Before I start writing the actual review, I feel compelled to make something clear: OKAY FOR NOW by Gary Schmidt is my Newbery pick, and has been since the moment I read it. Months ago. In manuscript. On my iPhone. Three times in a row.
But this book is going to give it a run for its money, and justifiably so.
Ollie Love's daddy is a traveling preacher, the kind who moves his family around the country, setting up a revival tent and bringing the Word to the far-flung masses. Ollie knows the drill by now - they'll be there three days at the most; the townspeople will come and listen; her daddy will do his best to bring the people what he thinks they need; and then the family will move on. And it used to be exciting, the life on the open road, a new town at least once a week - but Ollie's a little older now, and times are changing, and she's thinking it would be mighty nice to settle down in one place with her daddy installed in his own church and the family installed in their own house. With plumbing, and electricity, and a town school Ollie and her siblings could go to every day. Ollie believes in what her daddy does, in what her family does, but she longs for more - she just doesn't know how to say it, because the idea of disappointing her beloved father is not one she can fully contemplate.
But on their first day in BInder, Ollie meets Luke, whose mom is in jail for killing his dad. Luke tells Ollie his mom is innocent, and Ollie believes him. She also believes that the only person who could convince the town that Luke's mom is innocent is her daddy - if only she can get him to stay around long enough to do it. This 1957 Arkansas town is filled with people who believe Luke's mama was as no-good as his daddy, and that Luke is destined to follow in their footsteps. A little investigation by Ollie, however, reveals a sad story of abuse and a house where all love has been strangled into nonexistence. Her kind heart and the sense of justice her family's instilled in her will not allow her to leave Luke's story alone, and with the help of her family and a kindhearted woman in town, Mrs. Mahoney, she sets out to make things right.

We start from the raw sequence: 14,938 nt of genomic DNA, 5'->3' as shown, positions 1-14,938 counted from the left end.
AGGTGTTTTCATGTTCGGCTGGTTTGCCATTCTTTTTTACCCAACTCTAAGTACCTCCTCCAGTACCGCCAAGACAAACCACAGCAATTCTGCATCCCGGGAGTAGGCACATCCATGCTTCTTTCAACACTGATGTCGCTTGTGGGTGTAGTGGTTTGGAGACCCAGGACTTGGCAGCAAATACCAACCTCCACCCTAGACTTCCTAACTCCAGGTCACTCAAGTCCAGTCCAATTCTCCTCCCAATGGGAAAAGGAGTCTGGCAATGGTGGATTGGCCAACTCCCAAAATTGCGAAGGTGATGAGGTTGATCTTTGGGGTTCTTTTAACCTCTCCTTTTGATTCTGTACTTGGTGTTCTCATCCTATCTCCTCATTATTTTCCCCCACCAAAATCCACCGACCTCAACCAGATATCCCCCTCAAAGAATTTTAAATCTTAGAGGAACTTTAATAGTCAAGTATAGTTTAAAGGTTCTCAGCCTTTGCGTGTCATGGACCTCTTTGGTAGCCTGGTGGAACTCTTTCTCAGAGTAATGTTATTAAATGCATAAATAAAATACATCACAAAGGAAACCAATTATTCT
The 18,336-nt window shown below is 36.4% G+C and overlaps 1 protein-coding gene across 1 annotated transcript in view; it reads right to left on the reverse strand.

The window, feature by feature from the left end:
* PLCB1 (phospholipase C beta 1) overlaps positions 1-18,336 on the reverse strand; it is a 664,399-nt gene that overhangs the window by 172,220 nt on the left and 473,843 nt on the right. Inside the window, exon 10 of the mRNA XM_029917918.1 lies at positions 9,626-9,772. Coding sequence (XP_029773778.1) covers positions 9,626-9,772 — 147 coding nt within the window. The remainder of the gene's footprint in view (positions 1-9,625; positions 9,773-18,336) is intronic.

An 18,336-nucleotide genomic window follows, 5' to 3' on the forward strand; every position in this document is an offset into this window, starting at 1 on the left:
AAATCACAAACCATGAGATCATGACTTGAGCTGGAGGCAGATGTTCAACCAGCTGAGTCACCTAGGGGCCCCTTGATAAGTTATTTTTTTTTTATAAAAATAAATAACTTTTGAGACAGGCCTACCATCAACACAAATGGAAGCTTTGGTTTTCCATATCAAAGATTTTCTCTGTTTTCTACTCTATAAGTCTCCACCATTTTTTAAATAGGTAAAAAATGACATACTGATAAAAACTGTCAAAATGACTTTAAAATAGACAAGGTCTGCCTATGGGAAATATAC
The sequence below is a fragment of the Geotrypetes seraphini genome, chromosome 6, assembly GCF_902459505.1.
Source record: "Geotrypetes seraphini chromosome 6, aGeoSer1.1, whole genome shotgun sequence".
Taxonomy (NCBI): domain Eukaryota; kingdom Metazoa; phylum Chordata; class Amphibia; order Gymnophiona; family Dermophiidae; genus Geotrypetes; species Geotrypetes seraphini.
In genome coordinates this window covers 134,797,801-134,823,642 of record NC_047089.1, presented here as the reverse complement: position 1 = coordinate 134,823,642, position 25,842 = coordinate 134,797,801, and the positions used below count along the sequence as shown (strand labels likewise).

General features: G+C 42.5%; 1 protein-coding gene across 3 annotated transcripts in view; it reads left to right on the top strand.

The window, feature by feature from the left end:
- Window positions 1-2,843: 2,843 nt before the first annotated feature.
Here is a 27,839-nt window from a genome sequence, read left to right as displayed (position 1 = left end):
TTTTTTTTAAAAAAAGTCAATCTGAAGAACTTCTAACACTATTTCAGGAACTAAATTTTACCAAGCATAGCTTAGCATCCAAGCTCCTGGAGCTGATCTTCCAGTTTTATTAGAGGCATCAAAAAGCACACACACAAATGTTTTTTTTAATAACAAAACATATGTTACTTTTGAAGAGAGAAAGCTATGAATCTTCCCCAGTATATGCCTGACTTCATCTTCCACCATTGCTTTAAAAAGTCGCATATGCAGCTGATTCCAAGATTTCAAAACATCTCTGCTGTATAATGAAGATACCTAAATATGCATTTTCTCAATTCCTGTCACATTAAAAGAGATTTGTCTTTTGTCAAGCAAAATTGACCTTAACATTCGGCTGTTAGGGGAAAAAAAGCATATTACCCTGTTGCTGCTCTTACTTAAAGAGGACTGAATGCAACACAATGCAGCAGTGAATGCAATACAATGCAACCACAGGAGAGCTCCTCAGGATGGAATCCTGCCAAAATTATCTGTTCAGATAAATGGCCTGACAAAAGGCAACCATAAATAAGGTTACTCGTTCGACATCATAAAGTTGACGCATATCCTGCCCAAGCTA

Some at Goodreads have described this as "To Kill A Mockingbird for the middle-grade set." I am often reluctant to compare anything to a classic, especially such an iconic, universally beloved one as TKAM, but I don't think the comparison hurts WANLL one bit. Ollie's a marvelous, Scout-like character with a strong sense of family and a sudden devotion to social justice that is breathtaking in the way it grabs hold of her. Her view of the world changes so many times during the course of this novel, and she grows up quickly in some very important ways. You know she is going to grow up to be an extraordinary woman outside the pages of her story, and you are lucky for every moment you spend in her company within it.
I am actually tearing up all over again just thinking about this marvelous debut novel from Tess Hilmo. I was on the ABA New Voices committee this year (which will get its own post, as it happened entirely during the many months this site sat near-dormant), and when we were readying our personal picks for finalists, this book came up during the discussion. For some reason, most of us hadn't gotten a copy, and the committee members who had felt so strongly about it that they rushed us out an email version of the manuscript. By the time we all quickly finished it, I think we all knew it would make the list handily. And to think we nearly missed it!
This one will have a long, long, incredibly deserved life, and I can only say the same for Tess Hilmo's career.